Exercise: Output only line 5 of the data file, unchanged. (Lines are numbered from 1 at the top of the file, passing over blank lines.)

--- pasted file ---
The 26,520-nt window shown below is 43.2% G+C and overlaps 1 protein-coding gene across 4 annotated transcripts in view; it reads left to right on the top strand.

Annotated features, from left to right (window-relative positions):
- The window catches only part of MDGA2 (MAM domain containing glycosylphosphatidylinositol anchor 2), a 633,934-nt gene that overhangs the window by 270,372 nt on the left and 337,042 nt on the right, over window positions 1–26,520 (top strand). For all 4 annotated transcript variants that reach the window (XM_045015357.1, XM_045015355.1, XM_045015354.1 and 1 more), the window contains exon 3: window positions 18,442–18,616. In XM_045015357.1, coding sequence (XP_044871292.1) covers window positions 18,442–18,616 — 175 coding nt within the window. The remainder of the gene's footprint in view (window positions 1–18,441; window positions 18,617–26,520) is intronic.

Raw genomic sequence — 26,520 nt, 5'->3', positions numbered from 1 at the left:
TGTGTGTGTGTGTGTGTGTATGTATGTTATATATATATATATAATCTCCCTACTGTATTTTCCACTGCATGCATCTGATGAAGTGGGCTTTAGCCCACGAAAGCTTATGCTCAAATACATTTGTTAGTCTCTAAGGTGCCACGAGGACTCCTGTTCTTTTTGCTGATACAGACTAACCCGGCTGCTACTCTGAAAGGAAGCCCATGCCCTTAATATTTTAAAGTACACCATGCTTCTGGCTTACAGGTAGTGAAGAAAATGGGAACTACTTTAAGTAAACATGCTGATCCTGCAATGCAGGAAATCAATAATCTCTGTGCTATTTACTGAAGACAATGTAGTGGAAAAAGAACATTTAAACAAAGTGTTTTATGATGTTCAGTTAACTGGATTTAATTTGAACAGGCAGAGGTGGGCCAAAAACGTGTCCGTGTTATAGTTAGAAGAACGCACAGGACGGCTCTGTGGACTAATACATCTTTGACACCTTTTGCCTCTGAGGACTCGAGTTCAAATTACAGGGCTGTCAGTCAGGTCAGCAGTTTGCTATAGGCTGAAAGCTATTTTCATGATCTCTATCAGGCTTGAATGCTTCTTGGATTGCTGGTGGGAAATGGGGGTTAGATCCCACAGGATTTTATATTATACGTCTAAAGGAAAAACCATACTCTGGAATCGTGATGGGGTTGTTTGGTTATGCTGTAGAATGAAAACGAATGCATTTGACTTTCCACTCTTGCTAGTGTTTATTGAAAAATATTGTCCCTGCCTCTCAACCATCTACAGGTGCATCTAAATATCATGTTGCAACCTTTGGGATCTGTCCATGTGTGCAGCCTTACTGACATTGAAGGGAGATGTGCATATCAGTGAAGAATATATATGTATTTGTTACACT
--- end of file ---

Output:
TGTGTGTGTGTGTGTGTGTATGTATGTTATATATATATATATAATCTCCCTACTGTATTTTCCACTGCATGCATCTGATGAAGTGGGCTTTAGCCCACGAAAGCTTATGCTCAAATACATTTGTTAGTCTCTAAGGTGCCACGAGGACTCCTGTTCTTTTTGCTGATACAGACTAACCCGGCTGCTACTCTGAAAGGAAGCCCATGCCCTTAATATTTTAAAGTACACCATGCTTCTGGCTTACAGGTAGTGAAGAAAATGGGAACTACTTTAAGTAAACATGCTGATCCTGCAATGCAGGAAATCAATAATCTCTGTGCTATTTACTGAAGACAATGTAGTGGAAAAAGAACATTTAAACAAAGTGTTTTATGATGTTCAGTTAACTGGATTTAATTTGAACAGGCAGAGGTGGGCCAAAAACGTGTCCGTGTTATAGTTAGAAGAACGCACAGGACGGCTCTGTGGACTAATACATCTTTGACACCTTTTGCCTCTGAGGACTCGAGTTCAAATTACAGGGCTGTCAGTCAGGTCAGCAGTTTGCTATAGGCTGAAAGCTATTTTCATGATCTCTATCAGGCTTGAATGCTTCTTGGATTGCTGGTGGGAAATGGGGGTTAGATCCCACAGGATTTTATATTATACGTCTAAAGGAAAAACCATACTCTGGAATCGTGATGGGGTTGTTTGGTTATGCTGTAGAATGAAAACGAATGCATTTGACTTTCCACTCTTGCTAGTGTTTATTGAAAAATATTGTCCCTGCCTCTCAACCATCTACAGGTGCATCTAAATATCATGTTGCAACCTTTGGGATCTGTCCATGTGTGCAGCCTTACTGACATTGAAGGGAGATGTGCATATCAGTGAAGAATATATATGTATTTGTTACACT